We were all sad on Friday morning. Though we’d done and seen so much in three full days, we were just starting to get the hang of life in Iceland. We weren’t speaking the language, but the place had gotten comfortable. None of us wanted to leave yet.
Once we were all packed and ready for the airport, Jeremy took a moment to say goodbye to the neighborhood soccer pitch. Oh, the hours he could spend there.
We also said goodbye to the house cat. Since the cold snap ended, much of the snow melted near the coast and it was a comfortable 43 degrees with low humidity.
Unlike our flight to Iceland, which was entirely in the dark, we chased the sun home to the States. It was particularly nice since sunlight meant we could see Greenland.
One of my favorite photos from the whole trip was taken with my phone from the plane. This is UNEDITED. I took it with my cell phone.
Once the sun was dim, the moon showed up. She, too, was glorious.
I’ve spent the last week discerning my overall thoughts of Iceland. When people asked me what it was like, my first inclination is to respond with, “I don’t know,” not because I’ve lost my memory but because I don’t have the vocabulary to describe it. It’s an island made of volcanos and glaciers. It’s hot and cold at the same time. It’s confusing and mysterious. It’s vast and open. It’s impeccably clean and efficient – seriously, even the public restrooms. (As an American, I was embarrassed that we can’t be as considerate.)
People were friendly enough, but not in your face about it. To each, his own seems to be the Icelandic way, and I’m libertarian enough to appreciate it.
But what was it really like?
Well, I’m not a fan of its tax code on matters of economic principle, but Icelanders seem okay with it. As long as we could grocery shop and make wise choices financially, the priciness of traveling in Iceland wasn’t a bother.
The little churches everywhere? Love.
The language? Gosh. It would take months to get a handle on basic conversation and years of immersion to speak it fluently. Our AirBNB host is British and he said it took him three years to learn Icelandic. For purposes of travel, though, the language wasn’t a barrier because much of the signage was in Icelandic and English, and everyone we encountered spoke English. (Google Translate helped with the rest.)
I can’t say much about Icelandic cuisine because we didn’t patron a true restaurant with Iceland food. Sure, we ate at IKEA twice, but that doesn’t count. Since we were traveling with the boys, we opted out of authentic restaurants and instead chose to grocery shop and save our money. (That wouldn’t be the case if Chuck and I had gone without the boys. Choosing restaurants to try is a favorite part of our travels together.) That being said, grocery shopping was still an adventure for all four of us, and it’s there where we relied on Google Translate to identify basic items such as coffee creamer and yogurt. For three days worth of breakfast and lunch items, we paid $63. Compare that to ONE MEAL we had our first day in Iceland, which was $101, a poor decision we made in fatigue and hunger.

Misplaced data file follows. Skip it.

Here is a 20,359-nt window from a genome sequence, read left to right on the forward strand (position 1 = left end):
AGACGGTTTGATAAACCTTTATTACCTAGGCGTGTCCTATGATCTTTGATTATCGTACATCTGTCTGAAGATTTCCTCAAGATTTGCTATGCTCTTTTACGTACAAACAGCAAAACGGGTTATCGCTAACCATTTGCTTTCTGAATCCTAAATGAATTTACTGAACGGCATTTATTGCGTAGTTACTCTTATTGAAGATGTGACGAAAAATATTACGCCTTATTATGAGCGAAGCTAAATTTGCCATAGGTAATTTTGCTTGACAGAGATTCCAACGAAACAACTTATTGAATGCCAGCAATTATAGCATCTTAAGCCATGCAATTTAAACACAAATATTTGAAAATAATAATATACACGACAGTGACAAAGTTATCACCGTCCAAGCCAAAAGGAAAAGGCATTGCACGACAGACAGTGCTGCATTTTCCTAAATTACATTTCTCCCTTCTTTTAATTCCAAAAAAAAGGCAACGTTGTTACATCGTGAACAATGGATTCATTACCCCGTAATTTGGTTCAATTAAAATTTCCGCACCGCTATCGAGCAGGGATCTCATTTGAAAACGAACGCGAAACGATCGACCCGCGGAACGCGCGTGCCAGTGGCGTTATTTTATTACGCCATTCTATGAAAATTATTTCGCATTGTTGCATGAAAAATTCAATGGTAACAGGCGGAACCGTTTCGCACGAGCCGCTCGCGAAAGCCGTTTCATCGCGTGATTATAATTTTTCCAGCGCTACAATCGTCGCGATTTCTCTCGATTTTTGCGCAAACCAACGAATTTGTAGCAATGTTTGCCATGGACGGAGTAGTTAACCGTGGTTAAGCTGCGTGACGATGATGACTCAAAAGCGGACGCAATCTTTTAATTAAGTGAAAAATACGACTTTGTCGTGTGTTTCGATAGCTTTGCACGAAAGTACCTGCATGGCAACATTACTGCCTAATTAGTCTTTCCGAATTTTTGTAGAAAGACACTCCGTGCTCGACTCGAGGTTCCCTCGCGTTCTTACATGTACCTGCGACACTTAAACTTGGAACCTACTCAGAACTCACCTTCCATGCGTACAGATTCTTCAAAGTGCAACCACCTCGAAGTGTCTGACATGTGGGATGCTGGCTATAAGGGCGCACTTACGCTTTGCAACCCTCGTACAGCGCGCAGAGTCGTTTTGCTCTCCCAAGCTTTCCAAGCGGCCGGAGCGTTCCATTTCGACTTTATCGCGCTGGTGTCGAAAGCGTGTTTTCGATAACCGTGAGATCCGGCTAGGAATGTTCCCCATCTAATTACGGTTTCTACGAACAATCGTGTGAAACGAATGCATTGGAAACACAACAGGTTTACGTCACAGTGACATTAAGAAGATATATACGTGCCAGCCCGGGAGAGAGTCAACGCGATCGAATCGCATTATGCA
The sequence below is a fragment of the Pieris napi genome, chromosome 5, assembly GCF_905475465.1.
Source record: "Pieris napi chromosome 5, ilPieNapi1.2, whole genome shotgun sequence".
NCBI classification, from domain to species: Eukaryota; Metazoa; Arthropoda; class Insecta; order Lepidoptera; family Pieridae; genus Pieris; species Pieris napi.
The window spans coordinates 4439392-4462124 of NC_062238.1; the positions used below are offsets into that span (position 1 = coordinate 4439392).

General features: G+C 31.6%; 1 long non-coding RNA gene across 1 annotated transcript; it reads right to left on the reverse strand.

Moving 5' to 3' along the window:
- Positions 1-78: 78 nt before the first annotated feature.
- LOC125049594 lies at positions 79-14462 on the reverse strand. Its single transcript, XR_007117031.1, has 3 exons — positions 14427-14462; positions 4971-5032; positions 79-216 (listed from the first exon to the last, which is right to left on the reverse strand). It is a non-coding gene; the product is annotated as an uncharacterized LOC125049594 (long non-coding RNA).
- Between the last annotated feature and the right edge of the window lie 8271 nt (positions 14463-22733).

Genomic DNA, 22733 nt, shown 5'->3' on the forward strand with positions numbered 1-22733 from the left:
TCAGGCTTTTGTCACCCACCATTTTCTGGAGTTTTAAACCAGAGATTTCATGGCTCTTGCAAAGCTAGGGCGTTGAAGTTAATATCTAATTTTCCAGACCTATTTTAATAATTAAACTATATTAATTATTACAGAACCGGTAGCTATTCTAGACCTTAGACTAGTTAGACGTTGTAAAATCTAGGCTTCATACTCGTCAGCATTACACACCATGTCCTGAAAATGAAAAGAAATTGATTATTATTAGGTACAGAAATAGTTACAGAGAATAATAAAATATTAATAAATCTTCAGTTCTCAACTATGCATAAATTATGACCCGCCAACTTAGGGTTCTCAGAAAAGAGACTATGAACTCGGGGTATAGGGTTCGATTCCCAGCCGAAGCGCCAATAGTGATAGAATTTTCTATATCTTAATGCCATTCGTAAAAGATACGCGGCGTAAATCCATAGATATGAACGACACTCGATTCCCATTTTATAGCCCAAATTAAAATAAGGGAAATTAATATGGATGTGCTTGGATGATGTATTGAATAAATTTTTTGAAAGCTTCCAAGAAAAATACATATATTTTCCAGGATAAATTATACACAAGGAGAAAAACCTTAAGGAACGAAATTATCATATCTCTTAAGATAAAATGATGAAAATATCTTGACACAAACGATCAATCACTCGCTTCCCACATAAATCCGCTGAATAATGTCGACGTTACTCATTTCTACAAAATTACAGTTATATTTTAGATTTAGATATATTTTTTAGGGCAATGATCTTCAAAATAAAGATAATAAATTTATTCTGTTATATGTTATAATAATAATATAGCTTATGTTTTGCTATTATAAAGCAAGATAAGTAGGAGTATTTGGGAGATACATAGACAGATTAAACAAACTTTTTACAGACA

But these things – food, language, budgeting – are secondary, peripheral matters. The long term affects of our trip to Iceland are rooted in the moments when we watched a geysir explode from the earth, when we slipped into a geothermal bath while our eyelashes collected snowflakes, when we stood in the place where two plate tectonics meet…
Waterfalls and frozen streams and Icelandic horses.
A lava rock beach on the North Atlantic coastline.
Five hours of daylight with the longest and most vibrant sunrises and sunsets of your life.
On our drive home from the airport we remarked that it didn’t feel real. Did we really just go to Iceland? I mean, who does that? Who chooses to vacation near the Arctic Circle, on a whim, no less, because we found some cheap airfare and had the days to spare? Who decides to take a chance on an adventure and go to a place where everything seems uncertain?
Well, I guess we do.